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King Norodom's shopping list

Phnom Penh's expats on the way out of the country for a home leave share a common

destiny: unwillingly they become traders in precious goods, goods like Swiss chocolate,

French cheese, German novels, Italian salami or British large size golfer shoes:

all the little things that are hard to get in Cambodia and seem to be indispensable

for a decent Western lifestyle. Spread the rumor that you're on your way home and

friends who you haven't heard of for a long time will all of a sudden show up with

just some little wishes and last minute orders, and when you've finally made it to

the airport you may just end up having an impressive shopping list in your baggage

representing the most urgent needs of the Cambodian expat community. But why order

only some lousy chocolate bars or some pathetic chunks of cheese if you could order

a golden throne and 50 oil canvases of European master painters?

Well, that's because you're not a King. The golden throne and the 50 oil paintings

were part of a Royal order placed by last century's Cambodian King Norodom with a

French businessman, together with some minor items like half a kilometer of carpets,

some irrigation machines, tree-cutting machinery, golden furniture, an eclectic selection

of European canned foods and cigars and a dictionary. The French businessman who

got that order from the King in 1873 was one of the most fascinating characters of

the early times of the French Protectorate in Cambodia: Thomas Caraman, alias Mr

Jean Hippolyte Frédéric Gustave Laurent Thomas Comnêne de Caraman,

as he chose to call himself in the contract to give some weight to his person equivalent

to King Norodom's list of Royal titles.

The dictionary that was part of the King's shopping list would have come in handy

when the contracts was originally designed to avoid misunderstanding: Caraman wrote

the details down in French, took a lot of care to note all the King's wishes, but

forgot to fix just one little thing: the price. In spite of this shortcoming, the

contract was eventually signed by both parties and Caraman was off to France with

what he thought amounted to be a license to buy whatever he thought the King would

need at whatever the price. The first thing he had to do, though, was to get money.

He called himself a businessman and an important trader, but in fact he was an adventurer,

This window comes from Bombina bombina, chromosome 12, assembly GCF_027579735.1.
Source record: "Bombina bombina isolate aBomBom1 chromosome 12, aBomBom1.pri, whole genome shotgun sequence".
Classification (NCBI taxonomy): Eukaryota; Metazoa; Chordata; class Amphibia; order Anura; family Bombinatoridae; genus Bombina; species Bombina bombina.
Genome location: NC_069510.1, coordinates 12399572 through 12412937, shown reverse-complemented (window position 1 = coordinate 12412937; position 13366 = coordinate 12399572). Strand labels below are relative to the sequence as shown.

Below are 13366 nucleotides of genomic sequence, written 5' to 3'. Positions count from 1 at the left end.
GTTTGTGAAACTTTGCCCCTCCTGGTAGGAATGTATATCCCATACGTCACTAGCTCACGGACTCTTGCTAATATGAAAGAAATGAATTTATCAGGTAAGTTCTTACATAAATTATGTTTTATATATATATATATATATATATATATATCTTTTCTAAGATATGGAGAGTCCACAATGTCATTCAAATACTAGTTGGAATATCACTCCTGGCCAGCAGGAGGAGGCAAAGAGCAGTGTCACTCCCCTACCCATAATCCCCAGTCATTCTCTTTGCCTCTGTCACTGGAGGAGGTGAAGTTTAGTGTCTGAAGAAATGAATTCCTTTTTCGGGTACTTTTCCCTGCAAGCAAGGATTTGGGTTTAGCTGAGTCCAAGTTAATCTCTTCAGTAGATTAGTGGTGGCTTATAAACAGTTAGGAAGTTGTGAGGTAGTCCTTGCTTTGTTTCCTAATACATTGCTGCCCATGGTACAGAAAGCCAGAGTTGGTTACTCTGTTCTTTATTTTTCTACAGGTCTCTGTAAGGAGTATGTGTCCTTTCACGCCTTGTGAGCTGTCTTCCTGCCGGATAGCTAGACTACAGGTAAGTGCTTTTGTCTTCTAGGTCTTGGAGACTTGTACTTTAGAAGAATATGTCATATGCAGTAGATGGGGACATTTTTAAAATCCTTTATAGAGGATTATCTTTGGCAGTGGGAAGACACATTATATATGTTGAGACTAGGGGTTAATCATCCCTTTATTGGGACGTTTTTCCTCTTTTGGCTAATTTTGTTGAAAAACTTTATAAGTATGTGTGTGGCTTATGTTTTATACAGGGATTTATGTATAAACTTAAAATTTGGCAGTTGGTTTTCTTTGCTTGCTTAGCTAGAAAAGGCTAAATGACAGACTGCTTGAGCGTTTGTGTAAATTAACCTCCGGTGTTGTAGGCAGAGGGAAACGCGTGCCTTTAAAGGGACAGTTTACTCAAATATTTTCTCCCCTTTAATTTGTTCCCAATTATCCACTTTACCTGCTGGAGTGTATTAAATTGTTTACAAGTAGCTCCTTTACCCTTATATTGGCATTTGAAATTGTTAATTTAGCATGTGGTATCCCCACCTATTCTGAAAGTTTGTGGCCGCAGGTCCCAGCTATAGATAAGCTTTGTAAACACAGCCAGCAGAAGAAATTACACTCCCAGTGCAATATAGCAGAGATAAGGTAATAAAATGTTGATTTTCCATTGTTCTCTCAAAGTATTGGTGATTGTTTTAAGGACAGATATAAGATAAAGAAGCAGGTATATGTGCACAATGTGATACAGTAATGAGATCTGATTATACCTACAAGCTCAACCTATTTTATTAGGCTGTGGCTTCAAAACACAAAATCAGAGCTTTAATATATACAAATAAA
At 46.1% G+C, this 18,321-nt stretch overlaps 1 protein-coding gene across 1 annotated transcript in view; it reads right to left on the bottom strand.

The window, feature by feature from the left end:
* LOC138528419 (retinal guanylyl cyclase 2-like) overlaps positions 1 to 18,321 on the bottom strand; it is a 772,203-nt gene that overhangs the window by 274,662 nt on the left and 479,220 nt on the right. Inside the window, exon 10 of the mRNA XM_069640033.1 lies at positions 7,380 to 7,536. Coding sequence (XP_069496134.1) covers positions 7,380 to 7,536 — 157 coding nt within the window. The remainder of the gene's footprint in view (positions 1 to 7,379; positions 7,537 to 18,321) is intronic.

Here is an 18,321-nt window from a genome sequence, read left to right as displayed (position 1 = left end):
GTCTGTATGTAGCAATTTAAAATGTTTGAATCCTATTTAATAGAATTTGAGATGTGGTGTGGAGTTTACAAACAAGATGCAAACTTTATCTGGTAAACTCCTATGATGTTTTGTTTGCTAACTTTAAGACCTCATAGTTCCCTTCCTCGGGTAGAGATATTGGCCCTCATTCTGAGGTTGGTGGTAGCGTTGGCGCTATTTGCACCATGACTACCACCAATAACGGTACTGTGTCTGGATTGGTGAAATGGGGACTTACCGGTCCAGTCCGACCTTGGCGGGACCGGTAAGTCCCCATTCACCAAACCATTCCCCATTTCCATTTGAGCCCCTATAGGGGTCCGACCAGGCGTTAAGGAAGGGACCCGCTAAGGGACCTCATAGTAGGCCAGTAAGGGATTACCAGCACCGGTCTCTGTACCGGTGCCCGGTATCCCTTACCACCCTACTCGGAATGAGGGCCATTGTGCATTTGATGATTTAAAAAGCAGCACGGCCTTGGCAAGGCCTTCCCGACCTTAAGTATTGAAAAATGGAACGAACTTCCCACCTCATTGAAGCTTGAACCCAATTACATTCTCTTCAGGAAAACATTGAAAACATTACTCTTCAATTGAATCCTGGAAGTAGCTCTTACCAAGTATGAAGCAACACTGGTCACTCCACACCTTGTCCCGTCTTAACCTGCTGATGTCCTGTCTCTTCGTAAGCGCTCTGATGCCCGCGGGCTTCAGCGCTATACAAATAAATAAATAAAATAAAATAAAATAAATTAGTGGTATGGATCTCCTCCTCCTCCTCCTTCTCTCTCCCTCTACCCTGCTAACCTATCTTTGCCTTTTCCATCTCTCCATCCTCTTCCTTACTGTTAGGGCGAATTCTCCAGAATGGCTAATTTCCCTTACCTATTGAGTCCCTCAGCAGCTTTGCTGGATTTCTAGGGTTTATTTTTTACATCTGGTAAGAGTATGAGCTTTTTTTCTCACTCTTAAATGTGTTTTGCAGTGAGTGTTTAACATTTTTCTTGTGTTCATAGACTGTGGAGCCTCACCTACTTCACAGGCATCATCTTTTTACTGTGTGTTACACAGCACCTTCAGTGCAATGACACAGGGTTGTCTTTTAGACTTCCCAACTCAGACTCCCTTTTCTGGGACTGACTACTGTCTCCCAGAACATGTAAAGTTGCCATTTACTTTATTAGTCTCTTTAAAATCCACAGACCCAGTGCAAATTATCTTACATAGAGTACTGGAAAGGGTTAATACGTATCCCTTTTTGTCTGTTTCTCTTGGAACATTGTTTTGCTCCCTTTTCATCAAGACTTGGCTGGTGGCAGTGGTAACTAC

full of plans and dreams that compared rather unfavorably with the total lack of

money he had to cope with. But the King's signature opened many doors in France that

were formerly closed to him: French bankers fell over themselves to give loans of

fabulous dimensions and just as fabulous were the dimensions of the Royal delivery

he put together to be shipped to Cambodia.

With Caraman back in Phnom Penh, the following year saw one of the first major crisis

in the relations between the French and Cambodian court. Day after day boxes and

chests with the finest products France had to offer to the world arrived in Saigon

with labels attached to them "To the King of the Kingdom of Cambodia".

But King Norodom was not willing to accept them, nor did he want to pay the exorbitant

bills that Caraman presented to him: a quarter of a million Francs for the throne,

a gilded bronze masterpiece of art, and another 150,000 for the rest.

In the following months Caraman's position worsened quickly. The King persisted in

his refusal of the delivery, and not even a special court called in to solve the

conflict could find a solution. Caraman's creditors, wary now about the credibility

of their favorite customer, wanted to see their loans paid back and a whole range

of other projects that were built on Caraman's assumption that he would make a fortune

out of his first deal collapsed one after another before the year drew to a close.

But other than expected, this was not the end yet: Caraman stayed on for more than

a decade, and continued to make plans and launch projects that all dissolved into

nothing after some time. There was no area in which he was not involved at some stage:

new railway lines, silk weaving, brick factories, pepper trade, rubber plantations:

you name it. At one stage he had rented what is today called the Mekong island as

a whole, and tried to get the villagers to grow European vegetables for the Phnom

Penh market. All to no avail: not a single one of his projects ever showed any results.

He eventually died in Phnom Penh in 1887 at the age of 47, as poor as he was when

he came to Cambodia, but for sure with even more projects on his mind that would

eventually make him rich.

And the King's throne? It finally made its way to Phnom Penh, and to meet the demands

of the manufacturer in France, it was put in a lottery by the French administration,

hoping to raise some money to pay at least part of the bills. It disappeared from

a pagoda at which it was temporarily stored. It was never seen again.

- Information for this article was taken from National Archives of Cambodia, file

#3060, Dossier concernant M. Frédéric Thomas Caraman dit Caraman, colon,

commerçant, industriel qui tenta de nombreux essais de cultures et mit de

nombreuses difficultés avec le Roi et l'administration. The National Archives

is open Monday-Friday, 8-11am and 2-4.30pm. It is located behind the National Library

alongside the Hotel Royal. All are welcome to come and browse through this vast resource

and discover for themselves an intriguing moment in Cambodia's past.

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